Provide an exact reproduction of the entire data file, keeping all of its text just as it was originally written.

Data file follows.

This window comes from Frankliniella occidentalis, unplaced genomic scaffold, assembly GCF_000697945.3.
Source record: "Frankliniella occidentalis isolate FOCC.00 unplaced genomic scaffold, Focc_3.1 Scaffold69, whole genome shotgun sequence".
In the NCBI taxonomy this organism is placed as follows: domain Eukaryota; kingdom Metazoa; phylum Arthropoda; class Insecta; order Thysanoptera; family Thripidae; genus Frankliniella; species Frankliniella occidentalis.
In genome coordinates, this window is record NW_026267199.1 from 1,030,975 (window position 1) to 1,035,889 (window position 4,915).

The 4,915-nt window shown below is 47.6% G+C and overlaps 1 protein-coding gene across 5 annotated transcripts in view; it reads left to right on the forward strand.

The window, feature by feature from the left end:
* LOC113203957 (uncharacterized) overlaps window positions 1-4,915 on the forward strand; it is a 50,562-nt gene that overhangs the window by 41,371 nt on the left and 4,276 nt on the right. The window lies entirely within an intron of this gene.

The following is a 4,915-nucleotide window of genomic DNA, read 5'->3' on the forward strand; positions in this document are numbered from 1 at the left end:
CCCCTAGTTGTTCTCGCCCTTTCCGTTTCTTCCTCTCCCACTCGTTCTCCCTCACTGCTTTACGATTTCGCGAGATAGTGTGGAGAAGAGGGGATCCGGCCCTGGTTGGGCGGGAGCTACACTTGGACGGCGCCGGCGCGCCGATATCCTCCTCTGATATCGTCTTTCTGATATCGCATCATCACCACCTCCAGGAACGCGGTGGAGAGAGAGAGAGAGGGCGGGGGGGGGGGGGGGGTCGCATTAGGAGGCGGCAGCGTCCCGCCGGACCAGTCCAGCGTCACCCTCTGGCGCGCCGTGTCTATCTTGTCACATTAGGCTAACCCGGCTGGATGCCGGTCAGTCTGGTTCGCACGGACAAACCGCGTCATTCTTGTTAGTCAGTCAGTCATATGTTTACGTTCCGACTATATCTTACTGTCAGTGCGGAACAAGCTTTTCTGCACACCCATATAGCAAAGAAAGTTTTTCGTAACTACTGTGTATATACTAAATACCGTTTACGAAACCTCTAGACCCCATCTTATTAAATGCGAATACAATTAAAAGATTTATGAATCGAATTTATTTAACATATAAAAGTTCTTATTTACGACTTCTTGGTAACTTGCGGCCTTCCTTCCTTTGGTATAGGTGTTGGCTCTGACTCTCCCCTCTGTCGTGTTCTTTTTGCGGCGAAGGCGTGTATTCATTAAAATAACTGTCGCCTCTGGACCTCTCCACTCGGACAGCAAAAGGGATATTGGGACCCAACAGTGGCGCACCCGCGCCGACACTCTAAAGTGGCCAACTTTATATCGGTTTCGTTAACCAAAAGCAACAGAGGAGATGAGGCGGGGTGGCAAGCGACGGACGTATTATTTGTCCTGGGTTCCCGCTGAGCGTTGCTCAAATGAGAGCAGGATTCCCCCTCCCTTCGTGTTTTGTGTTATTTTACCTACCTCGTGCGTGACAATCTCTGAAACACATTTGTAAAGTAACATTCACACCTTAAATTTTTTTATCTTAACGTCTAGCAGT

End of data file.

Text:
This window comes from Frankliniella occidentalis, unplaced genomic scaffold, assembly GCF_000697945.3.
Source record: "Frankliniella occidentalis isolate FOCC.00 unplaced genomic scaffold, Focc_3.1 Scaffold69, whole genome shotgun sequence".
In the NCBI taxonomy this organism is placed as follows: domain Eukaryota; kingdom Metazoa; phylum Arthropoda; class Insecta; order Thysanoptera; family Thripidae; genus Frankliniella; species Frankliniella occidentalis.
In genome coordinates, this window is record NW_026267199.1 from 1,030,975 (window position 1) to 1,035,889 (window position 4,915).

The 4,915-nt window shown below is 47.6% G+C and overlaps 1 protein-coding gene across 5 annotated transcripts in view; it reads left to right on the forward strand.

The window, feature by feature from the left end:
* LOC113203957 (uncharacterized) overlaps window positions 1-4,915 on the forward strand; it is a 50,562-nt gene that overhangs the window by 41,371 nt on the left and 4,276 nt on the right. The window lies entirely within an intron of this gene.

The following is a 4,915-nucleotide window of genomic DNA, read 5'->3' on the forward strand; positions in this document are numbered from 1 at the left end:
CCCCTAGTTGTTCTCGCCCTTTCCGTTTCTTCCTCTCCCACTCGTTCTCCCTCACTGCTTTACGATTTCGCGAGATAGTGTGGAGAAGAGGGGATCCGGCCCTGGTTGGGCGGGAGCTACACTTGGACGGCGCCGGCGCGCCGATATCCTCCTCTGATATCGTCTTTCTGATATCGCATCATCACCACCTCCAGGAACGCGGTGGAGAGAGAGAGAGAGGGCGGGGGGGGGGGGGGGGTCGCATTAGGAGGCGGCAGCGTCCCGCCGGACCAGTCCAGCGTCACCCTCTGGCGCGCCGTGTCTATCTTGTCACATTAGGCTAACCCGGCTGGATGCCGGTCAGTCTGGTTCGCACGGACAAACCGCGTCATTCTTGTTAGTCAGTCAGTCATATGTTTACGTTCCGACTATATCTTACTGTCAGTGCGGAACAAGCTTTTCTGCACACCCATATAGCAAAGAAAGTTTTTCGTAACTACTGTGTATATACTAAATACCGTTTACGAAACCTCTAGACCCCATCTTATTAAATGCGAATACAATTAAAAGATTTATGAATCGAATTTATTTAACATATAAAAGTTCTTATTTACGACTTCTTGGTAACTTGCGGCCTTCCTTCCTTTGGTATAGGTGTTGGCTCTGACTCTCCCCTCTGTCGTGTTCTTTTTGCGGCGAAGGCGTGTATTCATTAAAATAACTGTCGCCTCTGGACCTCTCCACTCGGACAGCAAAAGGGATATTGGGACCCAACAGTGGCGCACCCGCGCCGACACTCTAAAGTGGCCAACTTTATATCGGTTTCGTTAACCAAAAGCAACAGAGGAGATGAGGCGGGGTGGCAAGCGACGGACGTATTATTTGTCCTGGGTTCCCGCTGAGCGTTGCTCAAATGAGAGCAGGATTCCCCCTCCCTTCGTGTTTTGTGTTATTTTACCTACCTCGTGCGTGACAATCTCTGAAACACATTTGTAAAGTAACATTCACACCTTAAATTTTTTTATCTTAACGTCTAGCAGT